simulate this circuit – Schematic created using CircuitLab

Figure 1. Reorganised schematic.

Your schematic shows the sensor pulling the Pi input to 3.3 V. In fact it pulls it to ground.

The relay armature forms a closed circuit when pulled in. The magnetic flux will take the easiest route through the iron which has a permeability hundreds of times that of the air.


simulate this circuit

Figure 2. Air-gap core DIY hall current transducer.

Air-gap toroid

Figure 3. Air-gap in torroidal ferrite core. Credit: SoftSolder.com.

You could make your own current transducer as shown above. (The link is for a different application.) The hall transducer is popped into the gap in the ferrite core. The conductor to be monitored passes through the core and, if not sensitive enough, additional turns can be wound to increase sensitivity. In your case you would use PVC insulated wire rather than the enamel coated wire shown here. Cutting the core is problematic and the article addresses that. I've seen other similar posts on the web.

This suggestion would only work for your application if there is current flowing all the time the power source is on.

  • \$\begingroup\$ Thank you for taking the time to do this. Does this expose any problems about why it can detect a DC but not an AC EMF? \$\endgroup\$ – Skyler Jan 19 '16 at 19:33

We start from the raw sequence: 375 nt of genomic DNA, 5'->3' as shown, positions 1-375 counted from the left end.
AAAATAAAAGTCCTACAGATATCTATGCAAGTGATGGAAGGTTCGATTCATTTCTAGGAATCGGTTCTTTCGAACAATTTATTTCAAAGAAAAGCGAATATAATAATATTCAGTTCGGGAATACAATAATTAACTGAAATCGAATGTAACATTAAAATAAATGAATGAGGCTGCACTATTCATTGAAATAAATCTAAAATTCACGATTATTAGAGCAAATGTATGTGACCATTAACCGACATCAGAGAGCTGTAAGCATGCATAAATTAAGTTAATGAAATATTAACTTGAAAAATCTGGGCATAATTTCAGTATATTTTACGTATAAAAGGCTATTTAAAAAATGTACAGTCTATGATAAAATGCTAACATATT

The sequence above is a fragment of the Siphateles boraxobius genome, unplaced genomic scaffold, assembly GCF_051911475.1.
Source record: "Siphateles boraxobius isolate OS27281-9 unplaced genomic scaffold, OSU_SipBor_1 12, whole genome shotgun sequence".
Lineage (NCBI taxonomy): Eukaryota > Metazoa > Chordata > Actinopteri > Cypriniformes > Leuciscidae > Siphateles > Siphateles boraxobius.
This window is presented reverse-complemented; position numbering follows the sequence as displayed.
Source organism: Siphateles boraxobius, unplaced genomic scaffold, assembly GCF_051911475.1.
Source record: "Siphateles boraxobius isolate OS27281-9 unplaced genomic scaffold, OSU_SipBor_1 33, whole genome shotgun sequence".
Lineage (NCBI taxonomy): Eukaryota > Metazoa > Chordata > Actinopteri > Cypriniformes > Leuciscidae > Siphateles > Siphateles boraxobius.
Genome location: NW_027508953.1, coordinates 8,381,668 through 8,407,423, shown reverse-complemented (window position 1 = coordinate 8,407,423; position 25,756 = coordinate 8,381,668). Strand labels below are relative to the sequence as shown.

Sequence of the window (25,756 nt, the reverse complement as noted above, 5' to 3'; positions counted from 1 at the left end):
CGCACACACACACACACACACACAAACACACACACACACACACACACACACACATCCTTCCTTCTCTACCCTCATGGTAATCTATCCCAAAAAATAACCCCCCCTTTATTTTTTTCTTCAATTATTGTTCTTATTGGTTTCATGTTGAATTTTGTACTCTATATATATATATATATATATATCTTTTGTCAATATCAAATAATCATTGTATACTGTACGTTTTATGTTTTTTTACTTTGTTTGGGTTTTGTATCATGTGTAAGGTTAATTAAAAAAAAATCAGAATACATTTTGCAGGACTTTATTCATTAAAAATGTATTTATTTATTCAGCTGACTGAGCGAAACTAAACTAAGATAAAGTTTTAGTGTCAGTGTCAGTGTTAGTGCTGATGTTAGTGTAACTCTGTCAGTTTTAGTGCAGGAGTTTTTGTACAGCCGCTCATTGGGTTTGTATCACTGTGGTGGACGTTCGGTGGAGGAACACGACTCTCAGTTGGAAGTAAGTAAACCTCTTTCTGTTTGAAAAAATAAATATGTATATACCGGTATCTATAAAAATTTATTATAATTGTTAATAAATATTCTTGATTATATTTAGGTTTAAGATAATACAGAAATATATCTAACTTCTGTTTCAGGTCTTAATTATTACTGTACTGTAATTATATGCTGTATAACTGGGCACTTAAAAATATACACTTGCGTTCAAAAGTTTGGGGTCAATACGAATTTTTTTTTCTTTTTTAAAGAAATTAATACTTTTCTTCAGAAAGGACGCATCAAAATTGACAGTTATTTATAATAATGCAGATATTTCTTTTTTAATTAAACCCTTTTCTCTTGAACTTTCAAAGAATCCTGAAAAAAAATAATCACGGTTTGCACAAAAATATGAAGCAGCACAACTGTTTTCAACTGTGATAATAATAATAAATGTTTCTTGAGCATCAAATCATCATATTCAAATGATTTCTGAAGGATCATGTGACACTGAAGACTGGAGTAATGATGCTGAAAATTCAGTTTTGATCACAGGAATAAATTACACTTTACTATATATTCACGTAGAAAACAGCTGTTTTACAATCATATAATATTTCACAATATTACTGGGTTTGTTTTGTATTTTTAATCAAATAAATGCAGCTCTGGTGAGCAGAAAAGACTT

• \$\begingroup\$ You don't say that you were able to detect 'DC' just 'DM' - direct magnetism! See the update. \$\endgroup\$ – Transistor Jan 19 '16 at 20:14
  • \$\begingroup\$ You sir are a gentleman and a scholar. This cohesively and completely answers my question about hall effect sensors. Thank you for your help. \$\endgroup\$ – Skyler Jan 19 '16 at 21:09

The magnetic field from the relay will be very small. The magnetic circuit of the relay is designed to be efficient. The core concentrates the field and directs it to moving the armature. This is vital in order to minimize the power required to activate the relay. Your sensor would need to be mounted very close to the relay coil. Alternative methods would be to wind a small coil with a gapped core and place the sensor in the gap. Pass the current that you with to detect through the coil rather than detecting it at the relay. Also you could consider using a spare contact on the relay to detect its operation instead of the hall sensor.